Copyright © 2005 William D. Ricker
All Rights Reserved
Corey Pein's CJR deconstruction of both the more rabid red bloggers and the "MSM" (Main Stream Media in blog-speak) are on target, but he repeats the error of the "MSM" in discarding the story with the messenger. In this case, he discards the technical proof of forgery.
As with Evolution, willful doubters can pick at individual points and cite alternative views and claim "only a theory". 60Min should have treated the memos as dubious until authenticated by both a chain of custody and document examination; they failed to do that. Based on the typographic evidence available, I must conclude the documents are highly dubious, at least for these copies.(At best they are modern retypings of actual memoranda, to hide an illicit chain of custody perhaps.) The evidentiary connections that Pein/CJR is missing is the combination of the typographic indicia; amongst the ravings of the rabid right there was some good investigative scholarship -- perhaps not journalism, but good technical history scholarship. One hopes facts matter in journalism, whether right or left.
Even if the original comment was on a raving righty blog site, and was phrased "for action", so what -- if the conclusion it jumped to was correct and checked out once it was checked out?
Bias disclosure & Qualifications -- I would love for the Rather story or the Globe story with the same facts but no documents to have "stuck" to Lt.Bush, even though it hadn't stuck 4 years prior either. But as an avocational printing historian (formerly webmaster and collections triage @ MuseumOfPrinting.org) and student of fonts, who has used computers for more years than most of these Bloggers and has carried an IBM Composing Selectric or two: once I saw the "smoking gun" memos at CBS, I knew the game was up on those documents at least.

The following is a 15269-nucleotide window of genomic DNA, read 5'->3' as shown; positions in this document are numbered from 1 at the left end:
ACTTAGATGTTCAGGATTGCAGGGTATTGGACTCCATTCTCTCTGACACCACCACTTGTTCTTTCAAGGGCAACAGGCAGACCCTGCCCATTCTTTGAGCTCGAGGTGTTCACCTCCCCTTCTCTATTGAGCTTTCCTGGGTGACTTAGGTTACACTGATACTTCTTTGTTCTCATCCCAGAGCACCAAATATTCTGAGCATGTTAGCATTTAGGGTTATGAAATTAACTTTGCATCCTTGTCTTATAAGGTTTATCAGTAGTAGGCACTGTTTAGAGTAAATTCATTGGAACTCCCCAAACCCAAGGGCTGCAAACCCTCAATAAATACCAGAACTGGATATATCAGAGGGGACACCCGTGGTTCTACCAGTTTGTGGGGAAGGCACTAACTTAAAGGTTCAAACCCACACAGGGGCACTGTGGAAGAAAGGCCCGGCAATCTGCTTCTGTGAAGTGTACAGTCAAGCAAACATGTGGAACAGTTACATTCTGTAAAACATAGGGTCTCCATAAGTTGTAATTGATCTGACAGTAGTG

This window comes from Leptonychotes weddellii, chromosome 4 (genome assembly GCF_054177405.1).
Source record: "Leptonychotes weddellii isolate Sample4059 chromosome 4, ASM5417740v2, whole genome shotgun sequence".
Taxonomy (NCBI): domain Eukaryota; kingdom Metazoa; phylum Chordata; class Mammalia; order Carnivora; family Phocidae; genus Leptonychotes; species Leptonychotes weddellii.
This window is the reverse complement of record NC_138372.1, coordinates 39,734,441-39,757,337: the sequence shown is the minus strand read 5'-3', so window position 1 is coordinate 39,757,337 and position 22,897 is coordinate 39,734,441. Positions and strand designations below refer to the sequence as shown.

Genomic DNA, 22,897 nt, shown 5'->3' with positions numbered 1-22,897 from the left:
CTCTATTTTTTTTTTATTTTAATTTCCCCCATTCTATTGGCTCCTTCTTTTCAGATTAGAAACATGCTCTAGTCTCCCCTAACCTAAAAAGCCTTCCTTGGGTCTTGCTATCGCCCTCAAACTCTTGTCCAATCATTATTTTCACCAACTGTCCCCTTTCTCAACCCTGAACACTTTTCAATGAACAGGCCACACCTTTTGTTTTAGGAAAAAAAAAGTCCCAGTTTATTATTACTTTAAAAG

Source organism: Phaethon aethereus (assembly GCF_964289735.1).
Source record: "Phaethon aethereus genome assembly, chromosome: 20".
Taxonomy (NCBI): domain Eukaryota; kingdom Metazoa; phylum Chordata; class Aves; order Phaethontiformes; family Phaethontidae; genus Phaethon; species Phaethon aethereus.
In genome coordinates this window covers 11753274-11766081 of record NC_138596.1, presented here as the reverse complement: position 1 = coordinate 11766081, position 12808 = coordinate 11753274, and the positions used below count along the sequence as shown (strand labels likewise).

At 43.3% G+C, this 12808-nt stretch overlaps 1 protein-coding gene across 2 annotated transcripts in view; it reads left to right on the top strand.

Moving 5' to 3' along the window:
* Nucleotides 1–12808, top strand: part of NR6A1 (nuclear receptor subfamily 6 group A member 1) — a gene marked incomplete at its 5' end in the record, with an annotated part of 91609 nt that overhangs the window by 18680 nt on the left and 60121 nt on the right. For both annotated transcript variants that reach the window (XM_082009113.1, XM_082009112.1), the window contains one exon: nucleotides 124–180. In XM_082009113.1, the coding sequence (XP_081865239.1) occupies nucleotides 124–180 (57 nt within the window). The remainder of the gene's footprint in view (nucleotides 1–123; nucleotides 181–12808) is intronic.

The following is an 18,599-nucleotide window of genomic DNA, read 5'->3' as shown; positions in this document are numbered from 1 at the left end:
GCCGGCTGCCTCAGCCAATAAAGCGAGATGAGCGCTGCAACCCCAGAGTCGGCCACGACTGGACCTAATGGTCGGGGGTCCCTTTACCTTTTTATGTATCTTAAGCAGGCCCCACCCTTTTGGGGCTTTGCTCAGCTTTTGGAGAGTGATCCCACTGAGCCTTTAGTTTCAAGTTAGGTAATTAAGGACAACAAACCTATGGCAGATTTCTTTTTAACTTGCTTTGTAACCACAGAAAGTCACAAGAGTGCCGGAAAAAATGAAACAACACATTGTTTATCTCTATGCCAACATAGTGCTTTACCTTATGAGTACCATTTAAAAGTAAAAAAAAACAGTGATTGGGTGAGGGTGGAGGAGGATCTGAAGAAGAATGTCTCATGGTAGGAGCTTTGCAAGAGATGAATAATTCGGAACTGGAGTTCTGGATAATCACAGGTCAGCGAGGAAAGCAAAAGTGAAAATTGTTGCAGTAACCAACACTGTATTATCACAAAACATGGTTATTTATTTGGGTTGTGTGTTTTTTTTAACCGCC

Thought of in terms of a classical statistical experiment (for which we have too few test cases, but follow the terminology), the documents being producible in the era claimed is the null hypothesis, the norm that we wish to measure the likelihood of; if it is not compelling, that is the sign that something is wrong in the experiment. (Even if the null hypothesis checked out, a chain of custody would be nice too.)
There were some initial over-statements by the rabid righty bloggers. The rabid lefty counter-bloggers (and CBS/Media apologists) latched onto these quickly. But we will see that they are actually harmless to the theory.
These are over-statements. We can check the historical facts about typewriters.
However, none of these damages the MS Word hypothesis. If one actually cross-checks historical sources used to debunk these over-statements, one finds some relating facts that indicate that while any one of these nearly-true factoids can be false about a specific antique typewriter, no exemplar voids all the statements.
The most interesting refutation of the IBM Selectric Composer or IBM Composing Selectric theory was also over-stated by someone who read a technical source but without jargon knowledge. On the composer, it was required to type each line twice only when not setting flush left rag right. However, you only bought a set of these if your publishing project required full justification and centering.
I delivered four of the IBM Composing Selectrics to the MuseumOfPrinting from the Belmont Press's old automated strike-on composition system. These had formerly been run by computer to set the body type for three community weeklies, with four similar keyboards providing text-to-tape, and an IBM computer handling justification.
The th, the 4, and the linebreaks are why the colonel didn't type these on the Sargeant's newsletter composer, not the retyping.